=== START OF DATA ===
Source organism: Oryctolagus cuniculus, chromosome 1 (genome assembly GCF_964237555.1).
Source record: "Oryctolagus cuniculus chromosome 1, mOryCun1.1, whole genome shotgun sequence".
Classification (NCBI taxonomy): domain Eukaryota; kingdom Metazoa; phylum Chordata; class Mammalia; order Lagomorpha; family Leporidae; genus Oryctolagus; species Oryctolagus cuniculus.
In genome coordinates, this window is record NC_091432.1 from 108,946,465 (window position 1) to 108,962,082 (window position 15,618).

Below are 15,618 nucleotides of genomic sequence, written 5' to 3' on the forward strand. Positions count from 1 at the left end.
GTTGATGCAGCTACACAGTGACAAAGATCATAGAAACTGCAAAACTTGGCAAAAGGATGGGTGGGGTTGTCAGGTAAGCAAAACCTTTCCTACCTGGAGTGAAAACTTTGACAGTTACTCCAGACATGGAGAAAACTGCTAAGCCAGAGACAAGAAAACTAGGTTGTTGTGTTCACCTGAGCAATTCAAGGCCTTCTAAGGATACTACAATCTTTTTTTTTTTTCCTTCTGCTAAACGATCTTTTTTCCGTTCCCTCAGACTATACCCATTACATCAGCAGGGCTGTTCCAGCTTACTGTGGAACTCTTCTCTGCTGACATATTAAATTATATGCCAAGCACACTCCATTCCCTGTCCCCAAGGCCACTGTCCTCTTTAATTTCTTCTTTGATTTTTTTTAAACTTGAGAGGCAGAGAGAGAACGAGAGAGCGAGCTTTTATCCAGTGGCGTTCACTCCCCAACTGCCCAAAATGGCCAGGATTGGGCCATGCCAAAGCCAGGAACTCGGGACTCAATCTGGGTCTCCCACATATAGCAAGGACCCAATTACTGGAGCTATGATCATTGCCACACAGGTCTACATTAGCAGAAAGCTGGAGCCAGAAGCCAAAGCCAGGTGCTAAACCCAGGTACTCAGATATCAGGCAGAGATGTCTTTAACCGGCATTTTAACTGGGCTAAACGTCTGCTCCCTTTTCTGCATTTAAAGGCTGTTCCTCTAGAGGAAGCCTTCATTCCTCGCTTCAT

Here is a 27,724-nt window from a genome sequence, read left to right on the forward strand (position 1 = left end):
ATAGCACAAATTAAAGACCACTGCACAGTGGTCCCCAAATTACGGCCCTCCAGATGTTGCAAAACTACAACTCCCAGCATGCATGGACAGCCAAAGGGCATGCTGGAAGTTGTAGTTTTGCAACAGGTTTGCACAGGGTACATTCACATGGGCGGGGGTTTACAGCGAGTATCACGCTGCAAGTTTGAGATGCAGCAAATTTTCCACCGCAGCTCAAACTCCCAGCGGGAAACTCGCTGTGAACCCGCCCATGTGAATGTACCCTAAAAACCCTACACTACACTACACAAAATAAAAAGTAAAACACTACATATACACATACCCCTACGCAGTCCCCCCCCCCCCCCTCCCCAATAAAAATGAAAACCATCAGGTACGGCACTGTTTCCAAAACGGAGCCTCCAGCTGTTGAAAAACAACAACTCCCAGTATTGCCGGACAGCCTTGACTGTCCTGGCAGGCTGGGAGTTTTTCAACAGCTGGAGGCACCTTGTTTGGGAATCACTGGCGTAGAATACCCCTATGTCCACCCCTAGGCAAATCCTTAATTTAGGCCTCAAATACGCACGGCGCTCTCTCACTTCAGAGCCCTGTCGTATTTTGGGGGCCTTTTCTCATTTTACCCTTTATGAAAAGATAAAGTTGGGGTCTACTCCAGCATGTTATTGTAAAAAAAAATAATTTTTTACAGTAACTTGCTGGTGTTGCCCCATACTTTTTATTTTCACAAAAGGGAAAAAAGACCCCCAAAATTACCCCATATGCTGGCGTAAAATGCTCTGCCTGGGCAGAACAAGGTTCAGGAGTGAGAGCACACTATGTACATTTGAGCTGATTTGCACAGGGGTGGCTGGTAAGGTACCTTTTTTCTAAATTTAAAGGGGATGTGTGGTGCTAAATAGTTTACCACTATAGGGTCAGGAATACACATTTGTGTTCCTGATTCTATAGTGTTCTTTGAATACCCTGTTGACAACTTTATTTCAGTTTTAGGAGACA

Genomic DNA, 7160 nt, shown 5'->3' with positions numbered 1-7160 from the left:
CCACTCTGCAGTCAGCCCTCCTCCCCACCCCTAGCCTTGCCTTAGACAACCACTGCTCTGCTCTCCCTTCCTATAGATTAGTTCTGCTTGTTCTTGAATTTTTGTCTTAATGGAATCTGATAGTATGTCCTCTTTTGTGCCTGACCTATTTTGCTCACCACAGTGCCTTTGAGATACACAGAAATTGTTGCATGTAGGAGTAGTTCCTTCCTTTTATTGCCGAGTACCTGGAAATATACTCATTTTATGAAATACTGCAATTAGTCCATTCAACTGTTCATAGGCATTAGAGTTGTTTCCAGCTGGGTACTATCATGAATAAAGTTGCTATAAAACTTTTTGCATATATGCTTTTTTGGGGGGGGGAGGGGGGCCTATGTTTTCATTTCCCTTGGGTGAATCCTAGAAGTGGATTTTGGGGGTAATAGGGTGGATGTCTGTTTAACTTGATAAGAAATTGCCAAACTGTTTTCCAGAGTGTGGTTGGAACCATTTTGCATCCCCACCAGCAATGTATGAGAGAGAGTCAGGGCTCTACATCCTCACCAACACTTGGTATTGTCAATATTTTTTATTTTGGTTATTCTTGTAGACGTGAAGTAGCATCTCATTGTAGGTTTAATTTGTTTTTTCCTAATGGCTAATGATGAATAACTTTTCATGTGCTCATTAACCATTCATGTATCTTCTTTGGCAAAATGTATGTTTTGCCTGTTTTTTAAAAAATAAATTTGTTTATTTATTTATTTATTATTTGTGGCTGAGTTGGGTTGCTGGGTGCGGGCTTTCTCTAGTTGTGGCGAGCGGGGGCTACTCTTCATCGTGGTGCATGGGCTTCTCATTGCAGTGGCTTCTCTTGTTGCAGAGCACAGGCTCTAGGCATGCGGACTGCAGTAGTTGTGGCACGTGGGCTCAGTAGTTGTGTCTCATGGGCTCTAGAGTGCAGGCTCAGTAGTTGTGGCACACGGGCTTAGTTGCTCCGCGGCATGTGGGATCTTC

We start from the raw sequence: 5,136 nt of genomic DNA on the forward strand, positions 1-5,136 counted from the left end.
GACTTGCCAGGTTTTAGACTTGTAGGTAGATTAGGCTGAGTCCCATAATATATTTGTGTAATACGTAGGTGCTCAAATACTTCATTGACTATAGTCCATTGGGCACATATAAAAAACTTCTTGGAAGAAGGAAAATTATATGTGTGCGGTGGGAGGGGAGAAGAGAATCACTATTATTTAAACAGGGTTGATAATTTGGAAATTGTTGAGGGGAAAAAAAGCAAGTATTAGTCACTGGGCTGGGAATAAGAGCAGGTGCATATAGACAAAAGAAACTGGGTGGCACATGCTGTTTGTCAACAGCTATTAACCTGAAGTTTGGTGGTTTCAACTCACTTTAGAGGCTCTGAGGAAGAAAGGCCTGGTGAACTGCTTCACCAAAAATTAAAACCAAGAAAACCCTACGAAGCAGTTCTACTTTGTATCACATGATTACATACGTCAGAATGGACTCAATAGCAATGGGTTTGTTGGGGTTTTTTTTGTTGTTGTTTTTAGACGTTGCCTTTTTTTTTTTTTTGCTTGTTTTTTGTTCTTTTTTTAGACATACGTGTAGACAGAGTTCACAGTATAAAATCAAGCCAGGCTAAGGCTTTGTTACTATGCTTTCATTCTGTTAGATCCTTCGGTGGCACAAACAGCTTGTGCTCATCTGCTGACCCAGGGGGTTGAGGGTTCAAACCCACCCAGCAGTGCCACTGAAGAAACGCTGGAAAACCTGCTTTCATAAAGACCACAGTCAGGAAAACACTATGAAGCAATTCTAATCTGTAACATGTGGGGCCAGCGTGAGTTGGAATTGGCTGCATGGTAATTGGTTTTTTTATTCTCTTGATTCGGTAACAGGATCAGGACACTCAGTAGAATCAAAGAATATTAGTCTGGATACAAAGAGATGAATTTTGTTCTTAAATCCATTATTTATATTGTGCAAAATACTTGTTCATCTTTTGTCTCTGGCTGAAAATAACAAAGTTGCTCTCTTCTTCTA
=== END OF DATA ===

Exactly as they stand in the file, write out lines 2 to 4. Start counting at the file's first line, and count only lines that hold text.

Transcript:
Source record: "Oryctolagus cuniculus chromosome 1, mOryCun1.1, whole genome shotgun sequence".
Classification (NCBI taxonomy): domain Eukaryota; kingdom Metazoa; phylum Chordata; class Mammalia; order Lagomorpha; family Leporidae; genus Oryctolagus; species Oryctolagus cuniculus.
In genome coordinates, this window is record NC_091432.1 from 108,946,465 (window position 1) to 108,962,082 (window position 15,618).